Meaning of DOT in English

I. ˈdät, usu -äd.+V noun

( -s )

Etymology: from (assumed) Middle English, from Old English dott head of a boil; akin to Old High German tutta nipple, Dutch dot knot, tuft, Norwegian dot lump, small knot, Old English dyttan to stop up

1. : a minute particle of a substance or liquid or a spot of color visible on a surface

sori appear as dots on a fertile fern frond

the telltale dots of measles

watching the wagon as it grew smaller and smaller until it was only a dot on the horizon — O.E.Rölvaag

islands show as mere dots on the ocean

2. : a small round mark made on a surface with or as if with a pointed instrument

the dot on the chart represents the ship's position

put a dot before the name of each as he pays

a. : such a mark written or printed as a sign or part of a sign of orthography or punctuation: as

(1) : period

a colon consists of one dot on the base line with another directly above

a row of printed dots denoting the omission of words

W.A.C. written with dots or without

(2) : the topmost element of a lower-case letter i or j

(3) : a centered period as a divider of syllables

b. : such a mark as an integral part of certain letters (as ṁ in Sanskrit) in various forms of the Roman alphabet or in phonetics used above, below, or after a symbol with any of various values


(1) : decimal point

(2) : a sign of multiplication

d. : one of the points used in braille or other raised-point system of writing for the blind

e. in music notation

(1) : a point placed immediately after a note or rest indicating augmentation of its time value by one half

(2) : a point placed over a note indicating a moderate staccato — compare dash 3d

f. : one of the spots constituting the printing surface of a halftone

g. logic

(1) : a sign for “and” — compare conjunction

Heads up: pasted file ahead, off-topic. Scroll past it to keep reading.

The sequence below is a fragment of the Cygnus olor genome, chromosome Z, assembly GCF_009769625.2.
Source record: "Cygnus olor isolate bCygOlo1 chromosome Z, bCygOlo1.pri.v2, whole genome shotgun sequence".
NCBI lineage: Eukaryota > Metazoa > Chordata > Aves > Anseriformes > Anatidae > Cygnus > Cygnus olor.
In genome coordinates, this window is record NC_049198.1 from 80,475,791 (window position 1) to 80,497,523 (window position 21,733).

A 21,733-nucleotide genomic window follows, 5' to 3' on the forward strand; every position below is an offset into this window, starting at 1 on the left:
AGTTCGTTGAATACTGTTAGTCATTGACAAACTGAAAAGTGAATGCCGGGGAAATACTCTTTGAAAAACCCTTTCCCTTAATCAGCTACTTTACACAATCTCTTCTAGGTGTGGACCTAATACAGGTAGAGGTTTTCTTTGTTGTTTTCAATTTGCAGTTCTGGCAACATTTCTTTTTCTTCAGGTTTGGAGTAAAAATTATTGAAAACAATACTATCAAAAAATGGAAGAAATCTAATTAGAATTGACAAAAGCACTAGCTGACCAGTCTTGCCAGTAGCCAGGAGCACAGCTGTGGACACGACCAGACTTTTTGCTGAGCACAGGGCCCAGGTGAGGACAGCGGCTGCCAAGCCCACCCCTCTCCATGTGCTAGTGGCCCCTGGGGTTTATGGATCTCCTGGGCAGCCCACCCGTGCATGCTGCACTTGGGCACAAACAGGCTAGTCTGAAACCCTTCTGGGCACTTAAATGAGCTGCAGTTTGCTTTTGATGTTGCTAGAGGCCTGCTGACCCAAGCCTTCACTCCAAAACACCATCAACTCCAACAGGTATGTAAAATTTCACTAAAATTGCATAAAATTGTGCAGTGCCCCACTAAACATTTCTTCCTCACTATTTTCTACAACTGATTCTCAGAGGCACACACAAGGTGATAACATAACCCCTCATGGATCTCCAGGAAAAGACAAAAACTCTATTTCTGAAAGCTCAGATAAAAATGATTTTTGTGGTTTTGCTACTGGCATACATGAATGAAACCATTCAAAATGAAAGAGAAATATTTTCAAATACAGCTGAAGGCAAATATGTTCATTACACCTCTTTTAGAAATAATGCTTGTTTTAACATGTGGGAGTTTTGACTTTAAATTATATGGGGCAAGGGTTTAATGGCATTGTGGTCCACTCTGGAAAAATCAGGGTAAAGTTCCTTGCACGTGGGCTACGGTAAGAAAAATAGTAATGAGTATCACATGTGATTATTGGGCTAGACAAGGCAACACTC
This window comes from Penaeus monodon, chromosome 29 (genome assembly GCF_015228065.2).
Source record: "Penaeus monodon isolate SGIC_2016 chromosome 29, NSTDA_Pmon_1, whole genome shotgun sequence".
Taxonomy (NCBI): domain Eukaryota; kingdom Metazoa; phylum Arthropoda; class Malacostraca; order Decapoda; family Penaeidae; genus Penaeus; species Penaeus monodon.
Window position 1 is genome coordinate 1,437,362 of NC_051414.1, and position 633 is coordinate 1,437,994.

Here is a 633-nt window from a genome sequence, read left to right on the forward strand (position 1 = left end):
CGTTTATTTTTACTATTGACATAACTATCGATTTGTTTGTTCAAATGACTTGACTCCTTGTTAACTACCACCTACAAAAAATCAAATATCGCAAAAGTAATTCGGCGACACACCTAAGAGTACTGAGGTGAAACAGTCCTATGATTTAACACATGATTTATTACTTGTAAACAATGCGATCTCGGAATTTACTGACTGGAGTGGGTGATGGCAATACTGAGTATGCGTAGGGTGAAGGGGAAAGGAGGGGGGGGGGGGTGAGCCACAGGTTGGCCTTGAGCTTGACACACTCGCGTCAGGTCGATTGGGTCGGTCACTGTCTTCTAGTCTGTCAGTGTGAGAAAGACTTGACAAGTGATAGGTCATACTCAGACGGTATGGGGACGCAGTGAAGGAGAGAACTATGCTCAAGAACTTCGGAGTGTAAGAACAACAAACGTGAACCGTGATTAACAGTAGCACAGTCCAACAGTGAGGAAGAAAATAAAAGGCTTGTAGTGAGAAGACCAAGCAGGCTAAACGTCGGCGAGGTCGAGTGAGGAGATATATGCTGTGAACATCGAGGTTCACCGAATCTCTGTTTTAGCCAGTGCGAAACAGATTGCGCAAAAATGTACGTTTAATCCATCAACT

(2) : a sign used to indicate the beginning or end of a group of statements belonging together

3. : something very small ; especially : a very small portion or specimen

a dot of a child

4. : a precise point in time or space ; especially : a moment exactly appointed

arriving and departing on the dot

correct to a dot


a. : a striking of a pointed object or the sound of its striking on a hard surface

we knew him far off by the dot of his crutch

b. : a short click on a telegraph sounder forming a letter or part of a letter (as in the Morse code) — compare dash 8a

c. : a flash of a beam from a momentary opening of the shutter of a signal light representing a letter or part of a letter in a communication system (as the Morse code) — compare dash 8c

d. : a wave of a flag through an arc of 90 degrees to the right from vertical as an element of a code alphabet in flag signaling — compare wigwag

6. : a small circle of solid color used as a design motif

a broadcloth print with big coin dots

— compare polka dot

- in the year dot

- off one's dot

II. verb

( dotted ; dotted ; dotting ; dots )

transitive verb


a. : to mark with a dot

a dotted 32d note

b. : to put a dot over (a letter i or j )

c. : jot — used with down

dot down these notes


a. : to mark or diversify with numerous dots or objects scattered at random : intersperse

one of those enigmas that dot the literary landscape in every period — J.G.Keller

a curious type of formal English dotted with sudden colloquialisms — J.J.Espey

dotted across the country are pressure groups which complain loudly that education has gotten away from the fundamentals — E.O.Melby

pictures of animals which are dotted about in the text of the bestiaries — O.Elfrida Saunders


(1) : to cause a scattering of marks resembling dots to appear on

a rising southeast wind that dotted the lake with whitecaps — Joseph Millard

(2) : to make a dot or dots upon

dotted the canvas with infinitely small specks of paint

3. cookery : to dab here and there with small bits of a soft substance (as butter) : scatter small bits of an ingredient over

4. slang Britain : hit

intransitive verb

: to make a dot

a pen point that dots without blotting

- dot and carry one

- dot and go one

- dot the i

III. ˈdä]t, ˈdȯ], usu ]d.+V\ noun

( -s )

Etymology: French, from Latin dot-, dos dowry — more at dower

: a woman's marriage portion

Webster's New International English Dictionary.      Новый международный словарь английского языка Webster.